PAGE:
Brazilian superstar Ronaldo Nazario has one of the most fascinating careers in footballing history and was one of the most mesmerising footballers ever seen. As such, he has recently released a documentary called the ‘The Phenomenon: the rise, the fall and the redemption.’
Speaking at the launch event for that film in Madrid, Ronaldo opened up on various stages of his career but also some of the battles he had to face. Marca reported his comments, including on his mental battles.
Ronaldo explained that there was no real language available to footballers at the time and he was not sure what was happening to him. He confirmed that it was depression.
“Yes, nowadays I do therapy. I have been going for two and a half years and I have a much better understanding, even of things I felt before.”
“But well, I am from a generation where they threw you into the arena and you have to do the best you could without the slightest possibility of drama. I look back and I see that yes, we were exposed to a very very big mental stress and without any preparation for that.”
He was more positive about the fact these days, players have far more help.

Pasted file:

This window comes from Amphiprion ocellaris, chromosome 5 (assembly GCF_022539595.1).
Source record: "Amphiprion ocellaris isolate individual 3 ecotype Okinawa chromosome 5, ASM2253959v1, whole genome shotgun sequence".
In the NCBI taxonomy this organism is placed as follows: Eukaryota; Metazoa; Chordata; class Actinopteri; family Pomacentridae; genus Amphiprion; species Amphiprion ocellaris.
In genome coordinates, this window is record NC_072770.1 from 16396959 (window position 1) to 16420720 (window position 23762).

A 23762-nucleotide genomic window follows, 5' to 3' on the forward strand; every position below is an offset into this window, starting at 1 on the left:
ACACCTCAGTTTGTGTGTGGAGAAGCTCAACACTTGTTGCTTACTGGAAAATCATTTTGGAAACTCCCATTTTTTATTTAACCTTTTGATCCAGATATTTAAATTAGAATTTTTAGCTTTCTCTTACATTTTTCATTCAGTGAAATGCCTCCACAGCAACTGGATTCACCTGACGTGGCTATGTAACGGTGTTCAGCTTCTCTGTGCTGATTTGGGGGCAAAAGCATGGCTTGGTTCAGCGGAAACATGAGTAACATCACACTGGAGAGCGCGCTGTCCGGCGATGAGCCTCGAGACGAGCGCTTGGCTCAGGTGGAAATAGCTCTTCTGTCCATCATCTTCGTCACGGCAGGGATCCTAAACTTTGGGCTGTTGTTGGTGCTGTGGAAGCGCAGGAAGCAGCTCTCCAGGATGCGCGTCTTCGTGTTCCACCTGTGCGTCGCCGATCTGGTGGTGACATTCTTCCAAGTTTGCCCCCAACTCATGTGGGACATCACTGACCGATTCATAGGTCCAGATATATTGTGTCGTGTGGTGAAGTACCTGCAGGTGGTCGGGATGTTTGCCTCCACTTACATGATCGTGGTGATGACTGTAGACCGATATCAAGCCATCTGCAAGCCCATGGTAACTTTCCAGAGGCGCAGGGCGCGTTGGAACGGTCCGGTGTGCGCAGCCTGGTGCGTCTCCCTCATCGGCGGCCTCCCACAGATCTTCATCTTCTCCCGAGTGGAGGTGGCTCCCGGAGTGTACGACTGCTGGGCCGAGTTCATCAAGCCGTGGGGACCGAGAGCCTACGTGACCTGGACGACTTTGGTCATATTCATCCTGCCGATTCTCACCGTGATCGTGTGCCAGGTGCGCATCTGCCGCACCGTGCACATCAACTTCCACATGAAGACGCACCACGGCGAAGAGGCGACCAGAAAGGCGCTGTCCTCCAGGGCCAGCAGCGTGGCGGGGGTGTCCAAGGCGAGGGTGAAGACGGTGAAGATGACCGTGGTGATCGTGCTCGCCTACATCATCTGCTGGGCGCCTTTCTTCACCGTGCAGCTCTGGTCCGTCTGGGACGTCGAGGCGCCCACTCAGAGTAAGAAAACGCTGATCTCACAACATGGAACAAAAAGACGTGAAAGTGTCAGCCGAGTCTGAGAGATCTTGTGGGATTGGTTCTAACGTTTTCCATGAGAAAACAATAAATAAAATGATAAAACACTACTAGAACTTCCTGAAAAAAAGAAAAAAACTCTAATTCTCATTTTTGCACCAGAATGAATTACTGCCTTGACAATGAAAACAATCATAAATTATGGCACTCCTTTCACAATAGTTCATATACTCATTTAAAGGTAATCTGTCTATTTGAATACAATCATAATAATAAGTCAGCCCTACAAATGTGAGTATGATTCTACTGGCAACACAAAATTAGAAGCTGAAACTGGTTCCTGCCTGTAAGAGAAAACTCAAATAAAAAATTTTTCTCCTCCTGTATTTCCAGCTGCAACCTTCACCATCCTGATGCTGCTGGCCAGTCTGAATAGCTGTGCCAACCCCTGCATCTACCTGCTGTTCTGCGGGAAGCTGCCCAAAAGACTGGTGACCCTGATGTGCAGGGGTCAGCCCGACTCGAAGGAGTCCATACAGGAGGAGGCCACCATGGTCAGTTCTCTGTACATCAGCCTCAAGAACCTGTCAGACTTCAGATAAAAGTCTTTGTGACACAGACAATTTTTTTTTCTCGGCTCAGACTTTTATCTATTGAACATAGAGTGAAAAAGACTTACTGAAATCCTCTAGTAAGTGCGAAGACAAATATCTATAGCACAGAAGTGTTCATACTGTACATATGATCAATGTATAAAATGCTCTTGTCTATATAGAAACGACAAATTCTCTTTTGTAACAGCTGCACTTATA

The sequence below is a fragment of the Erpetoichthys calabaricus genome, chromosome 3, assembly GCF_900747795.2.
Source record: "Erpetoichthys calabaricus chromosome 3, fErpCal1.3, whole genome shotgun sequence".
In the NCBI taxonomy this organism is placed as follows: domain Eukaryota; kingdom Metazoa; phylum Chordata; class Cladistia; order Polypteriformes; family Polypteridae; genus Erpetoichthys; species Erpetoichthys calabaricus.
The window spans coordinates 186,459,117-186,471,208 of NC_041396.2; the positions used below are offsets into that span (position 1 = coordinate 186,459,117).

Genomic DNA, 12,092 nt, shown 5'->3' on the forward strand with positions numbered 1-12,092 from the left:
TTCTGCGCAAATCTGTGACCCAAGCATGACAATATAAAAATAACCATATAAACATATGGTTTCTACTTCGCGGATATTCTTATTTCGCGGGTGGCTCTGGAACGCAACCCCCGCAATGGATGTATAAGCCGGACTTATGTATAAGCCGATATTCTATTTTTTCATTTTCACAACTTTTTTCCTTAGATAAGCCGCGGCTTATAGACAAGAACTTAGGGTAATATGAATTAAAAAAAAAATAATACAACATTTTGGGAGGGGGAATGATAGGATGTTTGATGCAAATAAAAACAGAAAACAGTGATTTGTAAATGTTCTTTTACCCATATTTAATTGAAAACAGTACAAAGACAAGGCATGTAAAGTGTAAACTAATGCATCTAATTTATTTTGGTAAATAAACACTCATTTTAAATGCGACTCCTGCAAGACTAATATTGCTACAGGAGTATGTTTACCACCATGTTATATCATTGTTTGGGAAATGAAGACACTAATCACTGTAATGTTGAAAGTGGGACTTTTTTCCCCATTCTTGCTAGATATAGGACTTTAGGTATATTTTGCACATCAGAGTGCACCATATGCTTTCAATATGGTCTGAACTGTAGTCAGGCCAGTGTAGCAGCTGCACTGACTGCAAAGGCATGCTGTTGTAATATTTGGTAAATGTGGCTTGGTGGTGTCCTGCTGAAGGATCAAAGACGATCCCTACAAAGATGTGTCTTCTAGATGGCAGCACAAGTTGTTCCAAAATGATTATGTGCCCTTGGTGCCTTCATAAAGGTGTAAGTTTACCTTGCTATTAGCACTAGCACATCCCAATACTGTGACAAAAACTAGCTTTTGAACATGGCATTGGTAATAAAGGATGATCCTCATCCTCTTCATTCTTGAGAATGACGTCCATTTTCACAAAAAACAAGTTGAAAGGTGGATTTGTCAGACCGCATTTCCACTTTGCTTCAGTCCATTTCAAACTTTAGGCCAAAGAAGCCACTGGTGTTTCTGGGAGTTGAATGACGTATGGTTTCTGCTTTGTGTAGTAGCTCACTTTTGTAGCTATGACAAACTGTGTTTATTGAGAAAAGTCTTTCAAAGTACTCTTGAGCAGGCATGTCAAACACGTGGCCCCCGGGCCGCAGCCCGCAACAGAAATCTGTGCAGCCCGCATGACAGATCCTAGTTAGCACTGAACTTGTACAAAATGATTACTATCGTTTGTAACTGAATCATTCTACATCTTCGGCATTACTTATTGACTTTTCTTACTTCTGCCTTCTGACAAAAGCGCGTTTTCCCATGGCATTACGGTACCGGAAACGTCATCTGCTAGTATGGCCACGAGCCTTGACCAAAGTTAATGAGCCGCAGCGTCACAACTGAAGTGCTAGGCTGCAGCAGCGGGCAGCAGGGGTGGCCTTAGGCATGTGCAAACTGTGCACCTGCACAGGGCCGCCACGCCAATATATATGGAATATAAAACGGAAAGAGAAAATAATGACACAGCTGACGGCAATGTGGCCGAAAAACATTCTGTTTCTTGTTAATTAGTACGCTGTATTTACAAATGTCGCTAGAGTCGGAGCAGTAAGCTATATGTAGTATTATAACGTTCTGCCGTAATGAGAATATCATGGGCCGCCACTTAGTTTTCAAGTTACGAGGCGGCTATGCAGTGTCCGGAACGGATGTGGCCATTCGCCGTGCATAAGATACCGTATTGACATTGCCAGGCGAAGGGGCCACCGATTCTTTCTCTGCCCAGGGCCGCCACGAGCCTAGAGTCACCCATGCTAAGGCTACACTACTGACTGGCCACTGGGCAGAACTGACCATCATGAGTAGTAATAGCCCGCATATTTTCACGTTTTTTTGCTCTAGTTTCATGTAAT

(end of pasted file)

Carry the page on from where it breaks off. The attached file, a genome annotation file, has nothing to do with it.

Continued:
“Also because it was the start of the internet era, with the speed that information travels at. In that period there was no form of concern for the mental health of the players. Now they are much better prepared, they are given medical attention, including the necessary attention in order to tackle every day and all of the players are studied more: the profiles of everyone, how they react, how they should react….”
“In my era there was nothing of the sort, unfortunately because it has been known forever that football can put [you] under a lot of stress and it can be very determinative for the rest of your life.”
Ronaldo is merely the latest to open up on what is clearly a common if unspoken problem within football. Currently in La Liga, Espanyol captain Sergi Darder has also spoken about some of the mental health issues he has dealt with in the past.